Etiology: Clostridium piliforme is a Gram-negative, obligate intracellular rod that produces spores.
Incidence: Incidence of disease is rare in the rat.
Transmission: Infection is established via the fecal-oral route by ingestion of spores. Predisposing factors to disease include age (commonly 3 to 7 weeks) and physiological stresses such as concurrent infections, experimental manipulations, or poor housing conditions.
Clinical Signs: Subclinical infection is the most common form of infection in the rat. Clinical manifestations of Tyzzer’s disease include anorexia, hunched posture, distended abdomen (A.), rough hair coat and death.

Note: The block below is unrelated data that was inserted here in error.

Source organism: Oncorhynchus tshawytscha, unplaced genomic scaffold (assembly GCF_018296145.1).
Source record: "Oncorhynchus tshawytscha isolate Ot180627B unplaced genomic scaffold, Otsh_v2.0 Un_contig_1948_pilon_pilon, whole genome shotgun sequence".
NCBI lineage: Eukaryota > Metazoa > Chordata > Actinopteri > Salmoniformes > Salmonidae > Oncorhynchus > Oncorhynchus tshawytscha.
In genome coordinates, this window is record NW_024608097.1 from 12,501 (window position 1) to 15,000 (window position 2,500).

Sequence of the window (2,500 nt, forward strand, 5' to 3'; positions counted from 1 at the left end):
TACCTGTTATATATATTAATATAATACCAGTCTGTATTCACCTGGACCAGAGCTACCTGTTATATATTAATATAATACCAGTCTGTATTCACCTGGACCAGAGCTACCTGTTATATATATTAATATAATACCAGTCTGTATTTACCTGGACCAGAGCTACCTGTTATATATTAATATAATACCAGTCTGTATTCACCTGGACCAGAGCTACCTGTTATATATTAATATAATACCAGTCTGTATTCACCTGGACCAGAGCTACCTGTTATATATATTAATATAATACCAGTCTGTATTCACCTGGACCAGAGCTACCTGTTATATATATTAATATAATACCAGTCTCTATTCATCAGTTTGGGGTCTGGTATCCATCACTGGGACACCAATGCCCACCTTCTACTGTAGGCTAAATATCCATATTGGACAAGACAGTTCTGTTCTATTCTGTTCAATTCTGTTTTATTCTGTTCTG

Pathology: A “fat rat” syndrome with a flaccid segmental dilatation of the intestine (especially of the ileum) has been described. The liver typically has multiple pale foci throughout. Circumscribed, greyish foci may sometimes be observed in the myocardium. Histologically, multiple necrotic foci in sections of liver and myocardium are often surrounded by a pyogranulomatous cellular infiltrate. Silver stains (Steiner or Warthin-Starry) will help delineate the bacterium (arrowhead, B.), which can be observed within the cytoplasm of viable cells bordering the necrotic foci.
Diagnosis: Serological assays (MFI, IFA) and PCR (on cecum or feces) can be used to identify C. piliforme infected rats. Diagnosis can be confirmed histologically by demonstration of the bacillus in the enterocytes, hepatocytes or cardiac myocytes bordering necrotic foci in tissues stained with silver stains.